Top 5 tips to retire early
The idea of retiring in your 50s or even your 40s sounds like a pipe-dream to most, with an increased cost of living, inflation, and other economic factors slowly eating away at your predicted earnings. This hasn’t stopped the rise of the FIRE (Financial Independence Retire Early) movement, though. FIRE is a new method of frugal living that aims for early retirement, escaping long working lives and living off the stock market or other supplementary income for good.
One of the most infamous experiments carried out by Stanford University is the marshmallow experiment, where a pair of psychologists gave children a choice: one reward now or two rewards if they waited 15 minutes. Some of the children took the early reward of a marshmallow. Others struggled, but managed to wait longer, occupying themselves until it was time to receive a double reward.
Saving for retirement can be very similar to the lesson in delayed gratification, only more difficult. The children knew what reward awaited them should they be patient – most adults don’t have a clue if their savings will be enough for the future. When the reward is intangible or complicated, it’s even more difficult to set limits now in the hope of future benefits.
So, what does it take to retire early? Here are 5 tips to help you on your road to early retirement:
1. Keep your spending in-house
From small seeds of saving do sturdy trees of retirement grow. Simply put, it’s good to aim small when beginning your savings journey. That £2.65 coffee from your local coffee shop can instead be an instant coffee in the office. Instead of eating out for lunch, take homemade meals into work with you. Cutting out the small daily expenses can really help boost your long term savings and help usher in that desired early retirement. Let’s take our daily £2.65 coffee, for example. The average UK citizen works around 260 days a year – that’s £689 a year spent on coffee!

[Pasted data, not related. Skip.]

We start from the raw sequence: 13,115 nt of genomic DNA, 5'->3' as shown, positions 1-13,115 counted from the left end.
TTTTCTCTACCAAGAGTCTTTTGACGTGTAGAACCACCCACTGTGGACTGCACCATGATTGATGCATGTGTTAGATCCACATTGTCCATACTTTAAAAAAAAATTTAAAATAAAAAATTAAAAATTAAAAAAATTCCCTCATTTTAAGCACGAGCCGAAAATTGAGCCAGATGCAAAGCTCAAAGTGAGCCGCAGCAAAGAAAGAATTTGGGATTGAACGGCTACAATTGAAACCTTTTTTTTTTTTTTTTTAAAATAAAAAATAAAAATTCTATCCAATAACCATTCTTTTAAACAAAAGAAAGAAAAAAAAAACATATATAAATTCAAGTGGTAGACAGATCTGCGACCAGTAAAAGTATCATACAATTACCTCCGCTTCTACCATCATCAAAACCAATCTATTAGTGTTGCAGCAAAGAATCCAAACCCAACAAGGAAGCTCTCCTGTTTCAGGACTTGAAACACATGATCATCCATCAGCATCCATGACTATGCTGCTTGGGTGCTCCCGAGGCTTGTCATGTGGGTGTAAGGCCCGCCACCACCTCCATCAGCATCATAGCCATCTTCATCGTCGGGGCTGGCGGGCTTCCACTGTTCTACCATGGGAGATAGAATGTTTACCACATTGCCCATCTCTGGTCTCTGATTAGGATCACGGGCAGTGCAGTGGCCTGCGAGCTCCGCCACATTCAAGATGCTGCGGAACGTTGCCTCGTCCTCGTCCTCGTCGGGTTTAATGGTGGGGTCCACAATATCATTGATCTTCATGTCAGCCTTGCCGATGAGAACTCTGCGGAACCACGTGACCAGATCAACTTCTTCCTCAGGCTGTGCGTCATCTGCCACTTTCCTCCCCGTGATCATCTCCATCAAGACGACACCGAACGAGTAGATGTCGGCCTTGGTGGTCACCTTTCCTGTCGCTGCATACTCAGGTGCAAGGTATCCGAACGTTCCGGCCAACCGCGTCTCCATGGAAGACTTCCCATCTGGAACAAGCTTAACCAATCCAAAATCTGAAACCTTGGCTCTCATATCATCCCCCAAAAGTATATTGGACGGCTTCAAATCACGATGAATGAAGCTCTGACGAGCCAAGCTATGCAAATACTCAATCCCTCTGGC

2. Utilise technology
There are a number of apps available that make some basic assumptions about stock market returns and inflation rates which then inform you as to how much you’ll need to save. Having a handy app on your phone can help you make decisions on the fly and allow you to check what a potentially impulsive purchase may cost you in the future.
3. Shop around
Saving money where you can on bills, transport, and other outgoings can help to grow your retirement pot quickly and without too much skin off your nose. Ask yourself whether you really need that magazine subscription or streaming service. Can you find a better deal on your phone or energy contract? The answer is often yes.
4. Take advantage of savings opportunities
In 2017, the government introduced a Lifetime ISA (LISA) open to those aged between 18 and 40. LISA account holders can save up to £4,000 a year, with the government adding a monthly 25% bonus up to a maximum of £1,000 a year. There is a limit, however. You won’t be able to contribute to a LISA or receive the bonus when you turn 50, but the account will stay open and your savings will continue accruing interest or investment returns. For more information on the terms of withdrawal and eligibility, check out this government’s guide.
5. Decide what your goals are
By seriously saving towards your retirement, you shave years off your working life, depending on what your retirement goals are.
And there’s the big question. What are your retirement goals? Do you want to live a life of luxury, enjoying all the potential freedoms that your newfound free time will have to offer? Or would you rather have a comfortable yet frugal retirement? There’s a whole range of options available to you, and your retirement goals will help to inform you of how much you need to save and invest.
A financial adviser can be a great help in determining this factor as they can give you direction on what the ideal savings plan is for you. At the end of it all, the message is to save when and where you can. It’s about growing your savings and securing your finances.